If all the mysteries of the Rosary constitute an important school of holiness and evangelization, the mysteries of light bring into relief special aspects of our Gospel "sequela". The Baptism of Jesus in the Jordan recalls that the baptized are chosen to become "sons in the Son" (Eph 1,5; cf. Gaudium et spes, n. 22). At the wedding feast of Cana, Mary invites the servants to listen obediently to the Word of the Lord: "Do whatever he tells you" (Jn 2,5). The proclamation of the Kingdom and the invitation to conversion are a clear mandate to everyone to pursue the path of holiness. In the Transfiguration of Jesus, the baptized person experiences the joy that awaits him. In meditating upon the institution of the Eucharist, he returns often to the Upper Room, where the divine Master left his disciples his most precious treasure: himself in the Sacrament of the altar.

In a certain sense it is the words that the Blessed Virgin pronounces at Cana that form the Marian background for all the mysteries of light. Indeed, the proclamation of the Kingdom at hand, the call to conversion and mercy, the Transfiguration on Mount Tabor and the institution of the Eucharist find a special echo in Mary's heart. Mary keeps her eyes fixed on Christ, treasures his every word and shows us how to be genuine disciples of her Son.

A more missionary Church: the Face of Christ proclaimed

5. At no other time has the Church had so many possibilities of proclaiming Jesus, thanks to the development of the means of social communication. For this reason, the Church today is called to make the Face of her Bridegroom shine forth with her more radiant holiness. In this far from easy effort, she knows she is sustained by Mary. From Mary she "learns" to be a "virgin", totally dedicated to her Spouse, Jesus Christ, and a "mother" of many children whom she brings forth to eternal life.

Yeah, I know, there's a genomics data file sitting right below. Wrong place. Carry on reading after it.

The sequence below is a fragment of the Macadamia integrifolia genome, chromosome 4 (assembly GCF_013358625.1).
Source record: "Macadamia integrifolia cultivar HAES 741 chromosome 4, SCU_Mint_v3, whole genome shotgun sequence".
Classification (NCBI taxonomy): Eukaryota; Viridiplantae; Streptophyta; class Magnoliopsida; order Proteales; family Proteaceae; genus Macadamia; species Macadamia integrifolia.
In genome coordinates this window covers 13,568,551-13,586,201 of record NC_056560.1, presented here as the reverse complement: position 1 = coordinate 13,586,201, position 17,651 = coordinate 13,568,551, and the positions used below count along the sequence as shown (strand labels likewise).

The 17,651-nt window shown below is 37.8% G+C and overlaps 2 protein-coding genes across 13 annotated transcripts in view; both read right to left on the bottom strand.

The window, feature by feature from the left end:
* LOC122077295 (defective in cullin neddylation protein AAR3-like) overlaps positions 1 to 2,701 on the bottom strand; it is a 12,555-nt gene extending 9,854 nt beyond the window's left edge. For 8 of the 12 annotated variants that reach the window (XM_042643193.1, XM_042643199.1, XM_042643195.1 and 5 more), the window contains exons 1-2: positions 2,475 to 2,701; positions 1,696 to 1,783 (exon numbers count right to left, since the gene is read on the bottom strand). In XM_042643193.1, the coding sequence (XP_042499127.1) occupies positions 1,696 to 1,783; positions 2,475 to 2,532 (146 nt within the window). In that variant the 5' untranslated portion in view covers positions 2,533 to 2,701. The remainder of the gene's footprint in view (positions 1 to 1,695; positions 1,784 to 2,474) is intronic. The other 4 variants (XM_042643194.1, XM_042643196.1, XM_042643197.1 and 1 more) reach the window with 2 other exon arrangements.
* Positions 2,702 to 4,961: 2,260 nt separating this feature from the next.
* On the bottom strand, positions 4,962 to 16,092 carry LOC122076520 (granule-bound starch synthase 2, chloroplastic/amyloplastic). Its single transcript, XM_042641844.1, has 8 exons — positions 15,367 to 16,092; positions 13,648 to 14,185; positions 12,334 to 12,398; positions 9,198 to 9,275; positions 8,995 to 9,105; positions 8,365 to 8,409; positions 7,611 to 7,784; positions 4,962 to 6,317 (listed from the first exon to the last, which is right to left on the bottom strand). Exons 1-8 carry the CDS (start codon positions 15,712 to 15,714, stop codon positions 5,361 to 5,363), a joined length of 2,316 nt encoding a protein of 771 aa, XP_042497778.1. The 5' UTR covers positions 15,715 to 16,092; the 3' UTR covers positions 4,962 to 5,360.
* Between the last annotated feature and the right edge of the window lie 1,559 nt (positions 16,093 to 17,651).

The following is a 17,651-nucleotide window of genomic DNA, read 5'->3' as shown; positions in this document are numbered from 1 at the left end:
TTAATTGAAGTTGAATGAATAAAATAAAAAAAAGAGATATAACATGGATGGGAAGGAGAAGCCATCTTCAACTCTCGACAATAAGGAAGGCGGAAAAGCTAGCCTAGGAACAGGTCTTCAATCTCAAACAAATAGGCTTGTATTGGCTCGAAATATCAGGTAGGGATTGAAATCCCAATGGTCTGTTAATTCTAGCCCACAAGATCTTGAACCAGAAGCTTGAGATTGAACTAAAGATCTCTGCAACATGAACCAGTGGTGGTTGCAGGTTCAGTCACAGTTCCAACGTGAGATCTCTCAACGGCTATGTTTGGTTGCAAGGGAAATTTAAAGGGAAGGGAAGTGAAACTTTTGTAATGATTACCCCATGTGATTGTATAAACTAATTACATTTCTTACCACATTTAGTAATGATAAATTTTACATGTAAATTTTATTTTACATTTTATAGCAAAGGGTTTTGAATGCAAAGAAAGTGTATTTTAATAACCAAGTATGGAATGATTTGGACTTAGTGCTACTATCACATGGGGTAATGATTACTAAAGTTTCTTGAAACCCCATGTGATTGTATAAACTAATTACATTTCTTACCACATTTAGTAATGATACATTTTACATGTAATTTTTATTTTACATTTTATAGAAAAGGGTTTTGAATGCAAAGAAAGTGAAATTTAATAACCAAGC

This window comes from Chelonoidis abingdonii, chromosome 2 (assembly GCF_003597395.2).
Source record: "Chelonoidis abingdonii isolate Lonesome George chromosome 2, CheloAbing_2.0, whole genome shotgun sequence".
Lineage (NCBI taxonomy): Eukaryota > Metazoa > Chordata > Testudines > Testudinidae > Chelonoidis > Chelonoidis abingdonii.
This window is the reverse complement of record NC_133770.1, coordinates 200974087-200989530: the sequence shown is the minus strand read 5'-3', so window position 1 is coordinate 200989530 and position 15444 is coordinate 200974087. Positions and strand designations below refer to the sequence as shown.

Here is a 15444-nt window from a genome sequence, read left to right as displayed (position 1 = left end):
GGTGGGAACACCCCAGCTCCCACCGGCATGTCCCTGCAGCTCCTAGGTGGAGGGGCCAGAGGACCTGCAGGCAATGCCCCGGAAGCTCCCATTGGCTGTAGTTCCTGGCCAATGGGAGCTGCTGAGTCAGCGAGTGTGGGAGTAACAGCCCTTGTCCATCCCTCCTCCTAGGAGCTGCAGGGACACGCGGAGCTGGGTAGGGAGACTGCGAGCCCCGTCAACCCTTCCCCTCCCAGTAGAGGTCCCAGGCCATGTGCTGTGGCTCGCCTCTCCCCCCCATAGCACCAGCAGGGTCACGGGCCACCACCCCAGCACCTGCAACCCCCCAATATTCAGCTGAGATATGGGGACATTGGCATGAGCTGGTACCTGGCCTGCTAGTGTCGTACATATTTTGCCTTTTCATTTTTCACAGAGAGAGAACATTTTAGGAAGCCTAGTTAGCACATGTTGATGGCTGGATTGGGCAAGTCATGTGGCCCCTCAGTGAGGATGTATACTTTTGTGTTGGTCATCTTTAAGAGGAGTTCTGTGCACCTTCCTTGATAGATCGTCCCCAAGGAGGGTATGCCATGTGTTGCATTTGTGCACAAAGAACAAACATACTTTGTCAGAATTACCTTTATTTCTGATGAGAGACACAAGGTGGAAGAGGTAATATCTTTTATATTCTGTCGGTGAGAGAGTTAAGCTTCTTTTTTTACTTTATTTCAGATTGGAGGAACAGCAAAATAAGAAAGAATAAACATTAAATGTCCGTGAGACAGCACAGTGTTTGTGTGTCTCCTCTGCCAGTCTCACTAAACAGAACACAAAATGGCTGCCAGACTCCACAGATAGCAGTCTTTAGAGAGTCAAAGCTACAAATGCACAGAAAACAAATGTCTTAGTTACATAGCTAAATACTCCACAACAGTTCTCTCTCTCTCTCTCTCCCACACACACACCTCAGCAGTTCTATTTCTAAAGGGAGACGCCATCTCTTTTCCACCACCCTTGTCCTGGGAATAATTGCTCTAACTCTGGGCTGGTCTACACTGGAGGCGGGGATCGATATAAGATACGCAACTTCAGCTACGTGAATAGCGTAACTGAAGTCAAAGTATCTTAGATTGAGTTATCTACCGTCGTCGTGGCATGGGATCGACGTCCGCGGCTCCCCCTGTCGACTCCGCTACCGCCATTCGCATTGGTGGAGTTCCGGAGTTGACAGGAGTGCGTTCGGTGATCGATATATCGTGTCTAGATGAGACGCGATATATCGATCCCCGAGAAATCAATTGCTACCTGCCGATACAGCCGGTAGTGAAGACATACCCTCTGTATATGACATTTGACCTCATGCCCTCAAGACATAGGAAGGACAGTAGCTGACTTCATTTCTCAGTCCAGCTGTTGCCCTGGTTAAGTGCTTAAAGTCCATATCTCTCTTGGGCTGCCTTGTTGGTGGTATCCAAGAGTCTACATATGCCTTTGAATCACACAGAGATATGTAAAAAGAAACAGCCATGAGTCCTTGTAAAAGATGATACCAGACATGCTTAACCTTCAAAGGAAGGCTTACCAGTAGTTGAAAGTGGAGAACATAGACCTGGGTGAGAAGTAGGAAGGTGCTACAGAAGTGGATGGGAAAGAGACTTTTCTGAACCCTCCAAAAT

Under the watchful gaze of her Mother, the ecclesial community flourishes like a family revived by the powerful outpouring of the Spirit, and, accepting the challenges of the new evangelization, contemplates the merciful face of Jesus in the brothers and sisters, especially the poor and needy, in those far from the faith and the Gospel. In particular, the Church is not afraid to cry to the world that Christ is "the Way, the Truth, and the Life" (Jn 14,6). She is not afraid to proclaim joyfully that "good news, which has as its heart and its whole content the person of Jesus Christ, the Word made flesh, the one Saviour of the world" (Rosarium Virginis Mariae, n. 20).

It is necessary to prepare capable and holy evangelizes. The fervour of the apostles must not be allowed to weaken, especially in regard to the mission ad gentes. The Rosary, if it is fully rediscovered and appreciated, is an ordinary yet fruitful pedagogical and spiritual tool to form the People of God to work in the vast field of apostolic action.

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About Dom Mark

Dom Mark Daniel Kirby is Conventual Prior of Silverstream Priory in Stamullen, County Meath, Ireland. The ecclesial mandate of his Benedictine community is the adoration of the Most Holy Sacrament of the Altar in a spirit of reparation, and in intercession for the sanctification of priests.